At least 9 people died and 11,500 others were injured in firework accidents in 2021 alone. Out of the 9 deaths, 6 of them were involved in the misuse of fireworks, 2 were killed because of unknown fireworks accidents, and 1 was killed because of a firework launch malfunction.
Fireworks injuries, however, have been on a downtrend when compared to the year prior. In 2020, fireworks fatalities reached 15,600. In the long run, firework injuries have increased by 25% between 2006 to 2021.
The data and statistics in this article are taken from the 2021 Fireworks Annual Report of the Consumer Product Safety Commission and the Prevent Blindness organization.
Table of context:
- How Dangerous are Fireworks?
- Fireworks Injury by Demographics
- Firework Fatalities by month
- Fireworks Injury by Body Part
- A summary of key insights + statistics
How Dangerous are Fireworks?
Firework injuries are more common among younger generations. Such injuries are more likely to affect children and teens than other ages. Statistics show that around 40% to 50% of those injured by fireworks are bystanders.
The parts of the body that are most likely to get injured from fireworks are the head, eyes, and face. Fireworks are considered moderately dangerous, with 28% of all injuries being considered severe. 1 in 6 people that get injured by fireworks in the eye area will experience some level of visual impairment. In 2021, 18 people who were injured in the hand ended up amputating some part of the damaged area.
Fireworks Injury by Demographics
Between the years 2008 and 2017, there were a total of 55,818 emergency department visits related to firework injuries. That accounts for 41.2 firework injury-related visits per million emergency department visits.
Age and Gender
Ages 15 to 19 years olds were more likely to get injured by a firework accident. About 36% of all fireworks injuries were under the age of 15. Children ages 0 to 4 years old had the highest rate of emergency department visits out of all age groups.
Males were the most prone to get involved in firework-related injuries. Statistics show that 75.1% of all people involved in a firework accident were male.
|Age, years||Number of firework injuries|
|65 and older||703|
|Sex||Number of firework injuries|
People that live in lower-income neighborhoods resulted with the highest likelihood to get injured by fireworks. The neighborhood division with the lowest income accounted for 33.1% of all firework-related injuries while the neighborhood division with the second lowest income accounted for 29.5%. The high-income neighborhoods had the lowest firework injuries with only 14% of the total cases.
|Neighborhood type||Number of firework injuries|
|Low income neighborhood||18,182|
|Low-Medium income neighborhood||16,234|
|Medium income neighborhood||12,831|
|High income neighborhood||7,722|
Almost 50% of all firework-related emergency department visits happen in metropolitan teaching hospitals. Around 28.5% of firework injuries are seen at metropolitan non teaching hospitals and 21.9% are seen in non metropolitan areas.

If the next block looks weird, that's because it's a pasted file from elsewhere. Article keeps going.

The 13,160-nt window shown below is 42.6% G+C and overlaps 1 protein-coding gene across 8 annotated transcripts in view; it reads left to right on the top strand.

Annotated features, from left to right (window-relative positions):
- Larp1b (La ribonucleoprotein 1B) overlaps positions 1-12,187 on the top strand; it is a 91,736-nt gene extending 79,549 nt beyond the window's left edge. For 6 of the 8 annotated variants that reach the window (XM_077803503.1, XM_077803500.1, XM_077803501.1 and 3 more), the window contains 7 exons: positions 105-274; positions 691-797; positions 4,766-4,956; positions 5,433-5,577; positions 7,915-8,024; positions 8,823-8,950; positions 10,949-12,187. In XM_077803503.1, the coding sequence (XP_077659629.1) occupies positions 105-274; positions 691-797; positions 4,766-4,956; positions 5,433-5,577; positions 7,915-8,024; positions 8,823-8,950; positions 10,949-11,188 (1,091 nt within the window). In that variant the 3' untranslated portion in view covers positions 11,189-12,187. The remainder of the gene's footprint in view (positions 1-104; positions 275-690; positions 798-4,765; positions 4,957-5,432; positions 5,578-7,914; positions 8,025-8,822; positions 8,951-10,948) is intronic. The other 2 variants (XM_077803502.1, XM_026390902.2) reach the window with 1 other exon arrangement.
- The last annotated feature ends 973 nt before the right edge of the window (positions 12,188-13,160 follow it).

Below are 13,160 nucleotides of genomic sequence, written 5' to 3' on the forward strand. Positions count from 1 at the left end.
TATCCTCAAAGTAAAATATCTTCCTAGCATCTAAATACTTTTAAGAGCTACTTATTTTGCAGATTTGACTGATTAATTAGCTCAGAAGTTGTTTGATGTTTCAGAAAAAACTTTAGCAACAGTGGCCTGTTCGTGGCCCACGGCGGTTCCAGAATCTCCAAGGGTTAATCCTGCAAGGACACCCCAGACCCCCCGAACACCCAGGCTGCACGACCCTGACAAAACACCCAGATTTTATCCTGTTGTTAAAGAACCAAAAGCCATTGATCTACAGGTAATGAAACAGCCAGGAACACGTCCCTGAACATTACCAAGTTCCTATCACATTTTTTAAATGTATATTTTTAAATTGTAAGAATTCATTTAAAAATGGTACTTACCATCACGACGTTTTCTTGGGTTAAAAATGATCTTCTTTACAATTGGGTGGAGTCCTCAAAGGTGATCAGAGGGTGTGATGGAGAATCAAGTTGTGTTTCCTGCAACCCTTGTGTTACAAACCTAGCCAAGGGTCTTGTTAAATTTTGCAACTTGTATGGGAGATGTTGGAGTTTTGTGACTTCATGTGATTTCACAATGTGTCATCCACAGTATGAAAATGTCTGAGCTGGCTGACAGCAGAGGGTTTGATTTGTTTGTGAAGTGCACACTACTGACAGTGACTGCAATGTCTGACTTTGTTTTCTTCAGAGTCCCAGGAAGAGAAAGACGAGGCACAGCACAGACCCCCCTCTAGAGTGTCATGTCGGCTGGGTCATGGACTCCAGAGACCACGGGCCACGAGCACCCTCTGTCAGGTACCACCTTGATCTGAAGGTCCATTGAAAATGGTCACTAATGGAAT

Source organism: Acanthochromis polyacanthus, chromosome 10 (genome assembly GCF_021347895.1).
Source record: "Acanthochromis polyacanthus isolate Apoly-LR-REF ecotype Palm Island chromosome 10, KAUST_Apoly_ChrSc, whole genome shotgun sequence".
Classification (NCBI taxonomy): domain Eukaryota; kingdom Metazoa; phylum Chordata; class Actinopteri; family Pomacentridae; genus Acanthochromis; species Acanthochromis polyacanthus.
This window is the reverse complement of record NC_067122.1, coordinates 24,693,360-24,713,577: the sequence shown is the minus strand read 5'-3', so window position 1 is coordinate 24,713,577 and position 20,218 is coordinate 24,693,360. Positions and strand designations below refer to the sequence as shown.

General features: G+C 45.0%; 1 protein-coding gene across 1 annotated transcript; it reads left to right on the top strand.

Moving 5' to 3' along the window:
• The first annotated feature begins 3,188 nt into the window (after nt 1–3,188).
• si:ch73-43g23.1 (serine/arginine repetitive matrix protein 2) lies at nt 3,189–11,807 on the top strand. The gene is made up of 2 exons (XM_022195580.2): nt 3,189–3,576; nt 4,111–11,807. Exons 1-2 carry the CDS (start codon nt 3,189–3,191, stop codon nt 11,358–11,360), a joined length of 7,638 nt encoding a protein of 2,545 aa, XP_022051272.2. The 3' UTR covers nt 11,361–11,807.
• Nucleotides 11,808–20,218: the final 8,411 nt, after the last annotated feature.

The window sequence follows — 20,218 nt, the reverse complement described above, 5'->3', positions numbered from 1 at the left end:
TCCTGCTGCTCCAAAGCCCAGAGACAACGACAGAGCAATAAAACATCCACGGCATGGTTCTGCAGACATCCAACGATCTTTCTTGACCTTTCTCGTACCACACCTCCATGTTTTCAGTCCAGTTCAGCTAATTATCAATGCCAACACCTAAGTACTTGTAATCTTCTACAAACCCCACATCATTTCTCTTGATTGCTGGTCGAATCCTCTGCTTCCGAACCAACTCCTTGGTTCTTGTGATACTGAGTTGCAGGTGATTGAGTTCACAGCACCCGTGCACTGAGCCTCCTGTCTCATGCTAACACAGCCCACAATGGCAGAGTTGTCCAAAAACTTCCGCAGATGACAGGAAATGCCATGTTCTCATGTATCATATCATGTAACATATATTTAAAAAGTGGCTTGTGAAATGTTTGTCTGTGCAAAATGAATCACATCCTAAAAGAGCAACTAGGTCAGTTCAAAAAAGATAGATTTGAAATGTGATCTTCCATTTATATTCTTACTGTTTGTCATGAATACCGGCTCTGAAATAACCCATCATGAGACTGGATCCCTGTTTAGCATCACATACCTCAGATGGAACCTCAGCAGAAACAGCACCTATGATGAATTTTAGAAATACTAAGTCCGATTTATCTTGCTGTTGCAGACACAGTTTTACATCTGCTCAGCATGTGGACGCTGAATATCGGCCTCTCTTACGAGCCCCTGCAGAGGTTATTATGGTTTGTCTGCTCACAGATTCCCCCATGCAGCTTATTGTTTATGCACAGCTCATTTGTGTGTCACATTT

Firework injuries are more common in the Midwest and the South region of the U.S. The West and the Northeast have the lowest number of fireworks injuries.
|Region||Firework injury patients visiting ED|
Firework Fatalities by month
The Fourth of July and New Year’s Eve and New Year’s Day remain the most dominant holidays for firework injuries to occur. That is demonstrated clearly by the rise of fireworks injuries in December/January and June/July in the chart below:
|Month||Firework injury patients visiting ED|
Fireworks Injury by Body Part
Firework injuries that happen around the top of the head, neck, and eye area were the likeliest to occur with 70% of firework injury patients coming to the emergency department to treat their upper extremities. The second most common body part to get affected are the hands–accounting for 46.6% of all firework injuries.
|Injured body part||Firework injury patients visiting ED|
Over 62% of patients suffer only 1 type of firework injury, whereas 7.7% suffer 2 types of injuries. Only 0.9% of patients suffer from 3 or more types of fireworks injuries. Most of the patients (81.5%) were discharged shortly after their treatment. Out of all the firework-injured patients admitted to the hospital, only 6.8% were taken into a higher level of care. The number of firework injury deaths accounted for 0.05% of all cases.
A summary of key insights + statistics
- 1,500 people went to seek medical treatment due to firecracker injuries in 2021.
- 1,100 people sought medical treatment due to injuries involving sparkles in 2021.
- 32% of all emergency department visits for firework injuries in 2021 were for treating burns.
- 31% of consumer fireworks that were sold in 2021 went against their state’s regulations on fireworks. The reason for this was that they contained pyrotechnic materials overload, fuse violations, and prohibited chemicals.
- 44% of the people that died from fireworks between 2020 and 2021 were under the influence of alcohol.
- In 2018, fireworks caused 19,500 fires, causing a total of $105 million of property damage.
Fireworks can be extremely dangerous and should be handled with great caution. The best way to use these safely is to have another adult nearby at all times while they are being set up.
Make sure that you have an area designated for their use, far away from anyone who might be harmed if things go wrong. Children and animals should both be kept out of the area until the displays have been completed so that everyone can be safe.